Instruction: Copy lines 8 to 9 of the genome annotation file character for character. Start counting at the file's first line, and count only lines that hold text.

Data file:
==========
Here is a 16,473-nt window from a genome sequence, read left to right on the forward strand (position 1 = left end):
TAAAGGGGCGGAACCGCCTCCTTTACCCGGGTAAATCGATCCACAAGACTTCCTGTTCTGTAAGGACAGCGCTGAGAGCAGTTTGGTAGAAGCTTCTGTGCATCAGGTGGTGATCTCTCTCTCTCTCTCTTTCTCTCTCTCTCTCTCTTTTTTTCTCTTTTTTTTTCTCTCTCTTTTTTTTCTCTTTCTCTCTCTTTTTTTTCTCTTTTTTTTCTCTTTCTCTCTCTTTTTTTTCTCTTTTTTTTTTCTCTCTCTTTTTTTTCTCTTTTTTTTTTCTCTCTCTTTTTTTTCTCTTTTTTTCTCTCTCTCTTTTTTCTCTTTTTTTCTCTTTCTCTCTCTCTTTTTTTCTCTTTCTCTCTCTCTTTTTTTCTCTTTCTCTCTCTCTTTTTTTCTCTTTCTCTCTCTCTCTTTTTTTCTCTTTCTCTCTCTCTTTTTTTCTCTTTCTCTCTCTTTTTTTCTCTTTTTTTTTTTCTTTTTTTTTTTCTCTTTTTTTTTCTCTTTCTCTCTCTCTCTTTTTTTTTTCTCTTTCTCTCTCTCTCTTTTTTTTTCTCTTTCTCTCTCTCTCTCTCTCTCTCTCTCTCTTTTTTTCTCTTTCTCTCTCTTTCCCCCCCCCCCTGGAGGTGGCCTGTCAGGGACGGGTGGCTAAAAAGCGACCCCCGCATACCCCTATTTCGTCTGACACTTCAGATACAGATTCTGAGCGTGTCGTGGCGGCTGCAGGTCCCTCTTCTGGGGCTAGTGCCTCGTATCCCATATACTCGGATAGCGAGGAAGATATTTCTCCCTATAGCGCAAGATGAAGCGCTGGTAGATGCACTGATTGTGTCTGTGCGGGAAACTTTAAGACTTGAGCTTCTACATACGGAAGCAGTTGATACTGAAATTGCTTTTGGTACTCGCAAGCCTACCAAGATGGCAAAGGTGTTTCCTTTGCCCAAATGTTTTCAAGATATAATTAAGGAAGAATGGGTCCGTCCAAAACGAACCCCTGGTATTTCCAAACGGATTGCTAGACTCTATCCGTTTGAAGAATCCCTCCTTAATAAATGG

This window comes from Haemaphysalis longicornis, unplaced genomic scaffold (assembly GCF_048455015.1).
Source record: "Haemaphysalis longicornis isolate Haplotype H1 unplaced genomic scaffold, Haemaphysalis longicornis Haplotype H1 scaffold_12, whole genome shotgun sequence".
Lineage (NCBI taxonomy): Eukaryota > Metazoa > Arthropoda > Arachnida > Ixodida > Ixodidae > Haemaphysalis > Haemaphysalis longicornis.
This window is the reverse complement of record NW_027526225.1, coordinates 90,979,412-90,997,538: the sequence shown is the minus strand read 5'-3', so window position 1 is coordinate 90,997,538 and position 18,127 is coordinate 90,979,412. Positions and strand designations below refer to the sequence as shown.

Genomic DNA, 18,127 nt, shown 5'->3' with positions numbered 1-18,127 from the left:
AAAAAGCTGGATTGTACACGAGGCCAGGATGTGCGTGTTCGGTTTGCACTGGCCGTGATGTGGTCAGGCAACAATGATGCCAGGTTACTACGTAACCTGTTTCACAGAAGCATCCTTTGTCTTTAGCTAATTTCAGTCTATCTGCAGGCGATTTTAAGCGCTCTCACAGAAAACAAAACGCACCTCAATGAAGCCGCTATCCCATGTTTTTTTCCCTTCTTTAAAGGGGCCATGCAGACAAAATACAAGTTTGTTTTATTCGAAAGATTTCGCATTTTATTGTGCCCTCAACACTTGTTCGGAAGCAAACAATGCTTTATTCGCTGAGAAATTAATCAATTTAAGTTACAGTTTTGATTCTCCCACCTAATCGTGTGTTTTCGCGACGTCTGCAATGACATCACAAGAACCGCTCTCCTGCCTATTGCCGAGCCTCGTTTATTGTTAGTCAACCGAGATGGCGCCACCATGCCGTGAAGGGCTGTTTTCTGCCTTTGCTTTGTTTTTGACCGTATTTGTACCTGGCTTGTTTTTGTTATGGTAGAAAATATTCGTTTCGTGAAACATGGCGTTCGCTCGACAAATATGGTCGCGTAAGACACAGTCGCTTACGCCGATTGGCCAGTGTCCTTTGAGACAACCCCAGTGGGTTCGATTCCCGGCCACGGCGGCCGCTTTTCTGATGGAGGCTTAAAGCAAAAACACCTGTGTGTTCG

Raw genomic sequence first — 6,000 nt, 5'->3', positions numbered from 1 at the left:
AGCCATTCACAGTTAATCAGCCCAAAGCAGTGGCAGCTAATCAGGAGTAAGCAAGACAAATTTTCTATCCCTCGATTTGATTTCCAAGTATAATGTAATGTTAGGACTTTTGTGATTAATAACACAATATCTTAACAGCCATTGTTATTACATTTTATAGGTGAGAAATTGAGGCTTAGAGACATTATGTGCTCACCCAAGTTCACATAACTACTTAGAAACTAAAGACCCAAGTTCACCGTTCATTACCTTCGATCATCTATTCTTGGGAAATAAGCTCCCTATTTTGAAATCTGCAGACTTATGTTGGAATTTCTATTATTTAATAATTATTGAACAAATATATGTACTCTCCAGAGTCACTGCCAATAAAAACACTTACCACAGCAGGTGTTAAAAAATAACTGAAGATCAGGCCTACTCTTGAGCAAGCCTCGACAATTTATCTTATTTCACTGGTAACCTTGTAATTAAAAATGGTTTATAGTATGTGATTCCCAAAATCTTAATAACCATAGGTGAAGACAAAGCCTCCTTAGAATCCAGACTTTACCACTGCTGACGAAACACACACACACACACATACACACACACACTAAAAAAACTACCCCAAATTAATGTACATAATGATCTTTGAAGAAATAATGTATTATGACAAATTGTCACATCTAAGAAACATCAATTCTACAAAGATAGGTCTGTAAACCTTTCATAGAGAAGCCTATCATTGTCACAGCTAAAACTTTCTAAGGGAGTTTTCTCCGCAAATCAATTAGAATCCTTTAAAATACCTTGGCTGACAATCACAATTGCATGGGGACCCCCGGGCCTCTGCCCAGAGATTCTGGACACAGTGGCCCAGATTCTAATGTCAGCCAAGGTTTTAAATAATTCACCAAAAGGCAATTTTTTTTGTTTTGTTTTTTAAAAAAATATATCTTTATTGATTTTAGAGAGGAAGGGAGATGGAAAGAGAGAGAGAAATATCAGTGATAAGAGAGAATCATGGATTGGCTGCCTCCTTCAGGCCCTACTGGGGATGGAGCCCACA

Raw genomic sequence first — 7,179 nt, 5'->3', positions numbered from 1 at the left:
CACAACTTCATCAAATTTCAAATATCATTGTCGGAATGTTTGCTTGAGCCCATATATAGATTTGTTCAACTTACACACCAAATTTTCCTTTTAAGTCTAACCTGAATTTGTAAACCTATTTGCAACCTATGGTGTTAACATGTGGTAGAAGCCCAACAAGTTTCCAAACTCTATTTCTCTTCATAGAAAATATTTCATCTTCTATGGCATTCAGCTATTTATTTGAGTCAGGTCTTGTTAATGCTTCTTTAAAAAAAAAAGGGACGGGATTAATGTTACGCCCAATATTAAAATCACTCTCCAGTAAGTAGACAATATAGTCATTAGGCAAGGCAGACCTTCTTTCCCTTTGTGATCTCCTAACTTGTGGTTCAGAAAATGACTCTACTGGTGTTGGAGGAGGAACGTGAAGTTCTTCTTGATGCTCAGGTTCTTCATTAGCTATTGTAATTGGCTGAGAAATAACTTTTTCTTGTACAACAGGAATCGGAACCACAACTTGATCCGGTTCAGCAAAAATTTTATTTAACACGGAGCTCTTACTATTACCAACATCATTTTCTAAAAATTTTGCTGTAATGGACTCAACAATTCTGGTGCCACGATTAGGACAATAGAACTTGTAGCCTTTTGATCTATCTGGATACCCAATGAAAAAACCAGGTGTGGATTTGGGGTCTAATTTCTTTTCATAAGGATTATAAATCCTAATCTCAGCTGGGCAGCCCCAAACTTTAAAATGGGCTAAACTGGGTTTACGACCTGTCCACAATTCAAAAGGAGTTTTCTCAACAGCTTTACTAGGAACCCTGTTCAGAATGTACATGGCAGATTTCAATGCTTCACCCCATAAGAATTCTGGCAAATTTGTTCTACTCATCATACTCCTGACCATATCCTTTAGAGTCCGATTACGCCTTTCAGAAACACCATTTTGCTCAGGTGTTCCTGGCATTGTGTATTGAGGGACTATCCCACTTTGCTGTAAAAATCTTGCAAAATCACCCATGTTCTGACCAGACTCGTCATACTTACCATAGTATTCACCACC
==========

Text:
AAAAAGCTGGATTGTACACGAGGCCAGGATGTGCGTGTTCGGTTTGCACTGGCCGTGATGTGGTCAGGCAACAATGATGCCAGGTTACTACGTAACCTGTTTCACAGAAGCATCCTTTGTCTTTAGCTAATTTCAGTCTATCTGCAGGCGATTTTAAGCGCTCTCACAGAAAACAAAACGCACCTCAATGAAGCCGCTATCCCATGTTTTTTTCCCTTCTTTAAAGGGGCCATGCAGACAAAATACAAGTTTGTTTTATTCGAAAGATTTCGCATTTTATTGTGCCCTCAACACTTGTTCGGAAGCAAACAATGCTTTATTCGCTGAGAAATTAATCAATTTAAGTTACAGTTTTGATTCTCCCACCTAATCGTGTGTTTTCGCGACGTCTGCAATGACATCACAAGAACCGCTCTCCTGCCTATTGCCGAGCCTCGTTTATTGTTAGTCAACCGAGATGGCGCCACCATGCCGTGAAGGGCTGTTTTCTGCCTTTGCTTTGTTTTTGACCGTATTTGTACCTGGCTTGTTTTTGTTATGGTAGAAAATATTCGTTTCGTGAAACATGGCGTTCGCTCGACAAATATGGTCGCGTAAGACACAGTCGCTTACGCCGATTGGCCAGTGTCCTTTGAGACAACCCCAGTGGGTTCGATTCCCGGCCACGGCGGCCGCTTTTCTGATGGAGGCTTAAAGCAAAAACACCTGTGTGTTCG

Raw genomic sequence first — 6,000 nt, 5'->3', positions numbered from 1 at the left: